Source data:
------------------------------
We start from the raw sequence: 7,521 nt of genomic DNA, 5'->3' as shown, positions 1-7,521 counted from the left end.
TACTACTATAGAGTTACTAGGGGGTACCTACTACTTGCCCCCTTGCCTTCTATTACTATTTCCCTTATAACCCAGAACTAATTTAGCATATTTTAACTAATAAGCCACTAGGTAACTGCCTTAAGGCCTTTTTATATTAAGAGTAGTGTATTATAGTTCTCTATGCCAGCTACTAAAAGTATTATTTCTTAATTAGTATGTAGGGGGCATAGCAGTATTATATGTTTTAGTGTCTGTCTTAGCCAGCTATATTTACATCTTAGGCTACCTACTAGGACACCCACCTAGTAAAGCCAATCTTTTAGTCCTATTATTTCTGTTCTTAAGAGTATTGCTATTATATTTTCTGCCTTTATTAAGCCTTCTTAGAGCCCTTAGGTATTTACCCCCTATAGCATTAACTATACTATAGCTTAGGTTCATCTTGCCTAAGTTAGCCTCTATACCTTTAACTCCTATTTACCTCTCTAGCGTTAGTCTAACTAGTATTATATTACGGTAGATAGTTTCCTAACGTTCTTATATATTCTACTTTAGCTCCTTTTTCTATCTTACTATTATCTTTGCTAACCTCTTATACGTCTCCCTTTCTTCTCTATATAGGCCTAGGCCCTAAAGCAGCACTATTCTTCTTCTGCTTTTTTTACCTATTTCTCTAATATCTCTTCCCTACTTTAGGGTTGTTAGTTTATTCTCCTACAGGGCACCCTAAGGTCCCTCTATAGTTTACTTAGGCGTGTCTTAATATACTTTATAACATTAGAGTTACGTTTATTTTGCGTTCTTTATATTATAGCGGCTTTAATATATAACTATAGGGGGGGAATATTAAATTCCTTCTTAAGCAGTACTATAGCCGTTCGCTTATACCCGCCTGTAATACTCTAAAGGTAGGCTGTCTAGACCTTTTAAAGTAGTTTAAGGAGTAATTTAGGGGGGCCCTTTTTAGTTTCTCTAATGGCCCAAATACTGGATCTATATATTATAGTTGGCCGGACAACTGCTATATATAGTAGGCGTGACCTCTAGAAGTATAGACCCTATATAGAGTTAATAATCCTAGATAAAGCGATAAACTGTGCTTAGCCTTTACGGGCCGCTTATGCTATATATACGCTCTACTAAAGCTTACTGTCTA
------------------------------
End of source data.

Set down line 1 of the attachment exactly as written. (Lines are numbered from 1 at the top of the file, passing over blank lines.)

We start from the raw sequence: 7,521 nt of genomic DNA, 5'->3' as shown, positions 1-7,521 counted from the left end.